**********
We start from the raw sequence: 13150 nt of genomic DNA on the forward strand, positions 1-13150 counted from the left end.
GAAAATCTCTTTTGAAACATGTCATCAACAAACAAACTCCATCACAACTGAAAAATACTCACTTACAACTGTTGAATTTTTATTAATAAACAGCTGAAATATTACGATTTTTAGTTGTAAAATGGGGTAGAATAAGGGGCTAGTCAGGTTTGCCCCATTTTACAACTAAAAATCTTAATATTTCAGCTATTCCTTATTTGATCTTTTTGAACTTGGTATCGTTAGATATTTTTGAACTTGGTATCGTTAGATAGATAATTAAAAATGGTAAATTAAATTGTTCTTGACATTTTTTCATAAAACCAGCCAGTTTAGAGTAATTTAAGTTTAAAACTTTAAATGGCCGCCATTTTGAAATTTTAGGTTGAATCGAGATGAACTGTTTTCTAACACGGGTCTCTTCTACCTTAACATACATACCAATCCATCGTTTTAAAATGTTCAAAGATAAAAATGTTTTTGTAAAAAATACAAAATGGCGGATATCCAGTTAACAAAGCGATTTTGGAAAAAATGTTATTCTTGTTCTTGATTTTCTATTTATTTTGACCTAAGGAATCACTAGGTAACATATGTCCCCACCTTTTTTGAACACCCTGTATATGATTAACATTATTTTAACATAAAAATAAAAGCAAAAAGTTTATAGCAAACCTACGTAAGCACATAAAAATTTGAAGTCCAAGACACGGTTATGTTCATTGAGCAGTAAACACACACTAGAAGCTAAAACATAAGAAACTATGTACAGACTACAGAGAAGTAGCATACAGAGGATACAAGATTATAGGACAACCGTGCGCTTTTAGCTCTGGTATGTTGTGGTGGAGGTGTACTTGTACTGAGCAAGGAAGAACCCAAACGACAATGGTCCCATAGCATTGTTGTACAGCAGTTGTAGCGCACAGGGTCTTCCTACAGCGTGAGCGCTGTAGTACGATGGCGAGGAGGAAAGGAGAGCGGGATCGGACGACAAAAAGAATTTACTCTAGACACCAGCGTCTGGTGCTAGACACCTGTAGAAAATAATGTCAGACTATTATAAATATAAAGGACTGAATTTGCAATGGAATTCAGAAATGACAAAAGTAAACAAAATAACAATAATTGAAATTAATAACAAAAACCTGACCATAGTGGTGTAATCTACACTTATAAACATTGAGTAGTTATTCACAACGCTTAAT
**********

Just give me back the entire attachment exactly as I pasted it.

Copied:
We start from the raw sequence: 13150 nt of genomic DNA on the forward strand, positions 1-13150 counted from the left end.
GAAAATCTCTTTTGAAACATGTCATCAACAAACAAACTCCATCACAACTGAAAAATACTCACTTACAACTGTTGAATTTTTATTAATAAACAGCTGAAATATTACGATTTTTAGTTGTAAAATGGGGTAGAATAAGGGGCTAGTCAGGTTTGCCCCATTTTACAACTAAAAATCTTAATATTTCAGCTATTCCTTATTTGATCTTTTTGAACTTGGTATCGTTAGATATTTTTGAACTTGGTATCGTTAGATAGATAATTAAAAATGGTAAATTAAATTGTTCTTGACATTTTTTCATAAAACCAGCCAGTTTAGAGTAATTTAAGTTTAAAACTTTAAATGGCCGCCATTTTGAAATTTTAGGTTGAATCGAGATGAACTGTTTTCTAACACGGGTCTCTTCTACCTTAACATACATACCAATCCATCGTTTTAAAATGTTCAAAGATAAAAATGTTTTTGTAAAAAATACAAAATGGCGGATATCCAGTTAACAAAGCGATTTTGGAAAAAATGTTATTCTTGTTCTTGATTTTCTATTTATTTTGACCTAAGGAATCACTAGGTAACATATGTCCCCACCTTTTTTGAACACCCTGTATATGATTAACATTATTTTAACATAAAAATAAAAGCAAAAAGTTTATAGCAAACCTACGTAAGCACATAAAAATTTGAAGTCCAAGACACGGTTATGTTCATTGAGCAGTAAACACACACTAGAAGCTAAAACATAAGAAACTATGTACAGACTACAGAGAAGTAGCATACAGAGGATACAAGATTATAGGACAACCGTGCGCTTTTAGCTCTGGTATGTTGTGGTGGAGGTGTACTTGTACTGAGCAAGGAAGAACCCAAACGACAATGGTCCCATAGCATTGTTGTACAGCAGTTGTAGCGCACAGGGTCTTCCTACAGCGTGAGCGCTGTAGTACGATGGCGAGGAGGAAAGGAGAGCGGGATCGGACGACAAAAAGAATTTACTCTAGACACCAGCGTCTGGTGCTAGACACCTGTAGAAAATAATGTCAGACTATTATAAATATAAAGGACTGAATTTGCAATGGAATTCAGAAATGACAAAAGTAAACAAAATAACAATAATTGAAATTAATAACAAAAACCTGACCATAGTGGTGTAATCTACACTTATAAACATTGAGTAGTTATTCACAACGCTTAAT